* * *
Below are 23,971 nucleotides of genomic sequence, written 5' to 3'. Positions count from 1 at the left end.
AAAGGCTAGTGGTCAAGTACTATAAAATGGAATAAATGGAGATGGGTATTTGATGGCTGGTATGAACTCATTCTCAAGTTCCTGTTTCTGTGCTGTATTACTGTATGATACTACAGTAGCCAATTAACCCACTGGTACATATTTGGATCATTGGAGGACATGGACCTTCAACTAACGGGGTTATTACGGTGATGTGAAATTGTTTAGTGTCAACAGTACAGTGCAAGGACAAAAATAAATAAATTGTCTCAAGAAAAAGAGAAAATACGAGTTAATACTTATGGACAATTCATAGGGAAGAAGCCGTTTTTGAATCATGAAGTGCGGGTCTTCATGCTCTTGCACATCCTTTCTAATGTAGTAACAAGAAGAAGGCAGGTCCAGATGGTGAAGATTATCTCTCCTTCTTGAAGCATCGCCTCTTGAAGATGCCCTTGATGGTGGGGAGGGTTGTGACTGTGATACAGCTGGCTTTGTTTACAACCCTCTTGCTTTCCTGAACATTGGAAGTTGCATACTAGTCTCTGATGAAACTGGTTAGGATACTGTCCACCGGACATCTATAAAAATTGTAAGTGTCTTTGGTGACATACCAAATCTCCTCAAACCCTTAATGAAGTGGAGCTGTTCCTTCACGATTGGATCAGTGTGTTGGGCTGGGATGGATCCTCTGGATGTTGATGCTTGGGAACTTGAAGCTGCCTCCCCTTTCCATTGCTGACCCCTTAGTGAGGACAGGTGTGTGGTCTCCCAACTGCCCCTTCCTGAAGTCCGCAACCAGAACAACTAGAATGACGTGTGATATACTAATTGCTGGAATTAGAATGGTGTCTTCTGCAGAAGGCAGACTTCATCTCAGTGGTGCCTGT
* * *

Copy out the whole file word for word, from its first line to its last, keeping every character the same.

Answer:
Below are 23,971 nucleotides of genomic sequence, written 5' to 3'. Positions count from 1 at the left end.
AAAGGCTAGTGGTCAAGTACTATAAAATGGAATAAATGGAGATGGGTATTTGATGGCTGGTATGAACTCATTCTCAAGTTCCTGTTTCTGTGCTGTATTACTGTATGATACTACAGTAGCCAATTAACCCACTGGTACATATTTGGATCATTGGAGGACATGGACCTTCAACTAACGGGGTTATTACGGTGATGTGAAATTGTTTAGTGTCAACAGTACAGTGCAAGGACAAAAATAAATAAATTGTCTCAAGAAAAAGAGAAAATACGAGTTAATACTTATGGACAATTCATAGGGAAGAAGCCGTTTTTGAATCATGAAGTGCGGGTCTTCATGCTCTTGCACATCCTTTCTAATGTAGTAACAAGAAGAAGGCAGGTCCAGATGGTGAAGATTATCTCTCCTTCTTGAAGCATCGCCTCTTGAAGATGCCCTTGATGGTGGGGAGGGTTGTGACTGTGATACAGCTGGCTTTGTTTACAACCCTCTTGCTTTCCTGAACATTGGAAGTTGCATACTAGTCTCTGATGAAACTGGTTAGGATACTGTCCACCGGACATCTATAAAAATTGTAAGTGTCTTTGGTGACATACCAAATCTCCTCAAACCCTTAATGAAGTGGAGCTGTTCCTTCACGATTGGATCAGTGTGTTGGGCTGGGATGGATCCTCTGGATGTTGATGCTTGGGAACTTGAAGCTGCCTCCCCTTTCCATTGCTGACCCCTTAGTGAGGACAGGTGTGTGGTCTCCCAACTGCCCCTTCCTGAAGTCCGCAACCAGAACAACTAGAATGACGTGTGATATACTAATTGCTGGAATTAGAATGGTGTCTTCTGCAGAAGGCAGACTTCATCTCAGTGGTGCCTGT